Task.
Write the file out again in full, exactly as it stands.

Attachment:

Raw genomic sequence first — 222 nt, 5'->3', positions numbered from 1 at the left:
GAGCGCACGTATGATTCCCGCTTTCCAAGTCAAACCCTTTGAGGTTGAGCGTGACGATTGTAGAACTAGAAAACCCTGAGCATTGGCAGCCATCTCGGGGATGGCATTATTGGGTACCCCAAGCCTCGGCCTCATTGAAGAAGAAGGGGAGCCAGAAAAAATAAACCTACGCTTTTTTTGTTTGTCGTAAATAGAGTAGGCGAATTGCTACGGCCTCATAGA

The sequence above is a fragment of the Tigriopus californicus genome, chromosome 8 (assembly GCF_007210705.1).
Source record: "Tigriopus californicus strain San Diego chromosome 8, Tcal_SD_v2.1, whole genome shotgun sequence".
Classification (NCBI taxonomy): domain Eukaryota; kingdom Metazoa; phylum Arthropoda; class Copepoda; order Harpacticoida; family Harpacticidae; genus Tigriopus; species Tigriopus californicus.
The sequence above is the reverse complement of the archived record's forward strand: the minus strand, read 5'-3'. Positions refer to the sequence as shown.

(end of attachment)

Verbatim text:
Raw genomic sequence first — 222 nt, 5'->3', positions numbered from 1 at the left:
GAGCGCACGTATGATTCCCGCTTTCCAAGTCAAACCCTTTGAGGTTGAGCGTGACGATTGTAGAACTAGAAAACCCTGAGCATTGGCAGCCATCTCGGGGATGGCATTATTGGGTACCCCAAGCCTCGGCCTCATTGAAGAAGAAGGGGAGCCAGAAAAAATAAACCTACGCTTTTTTTGTTTGTCGTAAATAGAGTAGGCGAATTGCTACGGCCTCATAGA

The sequence above is a fragment of the Tigriopus californicus genome, chromosome 8 (assembly GCF_007210705.1).
Source record: "Tigriopus californicus strain San Diego chromosome 8, Tcal_SD_v2.1, whole genome shotgun sequence".
Classification (NCBI taxonomy): domain Eukaryota; kingdom Metazoa; phylum Arthropoda; class Copepoda; order Harpacticoida; family Harpacticidae; genus Tigriopus; species Tigriopus californicus.
The sequence above is the reverse complement of the archived record's forward strand: the minus strand, read 5'-3'. Positions refer to the sequence as shown.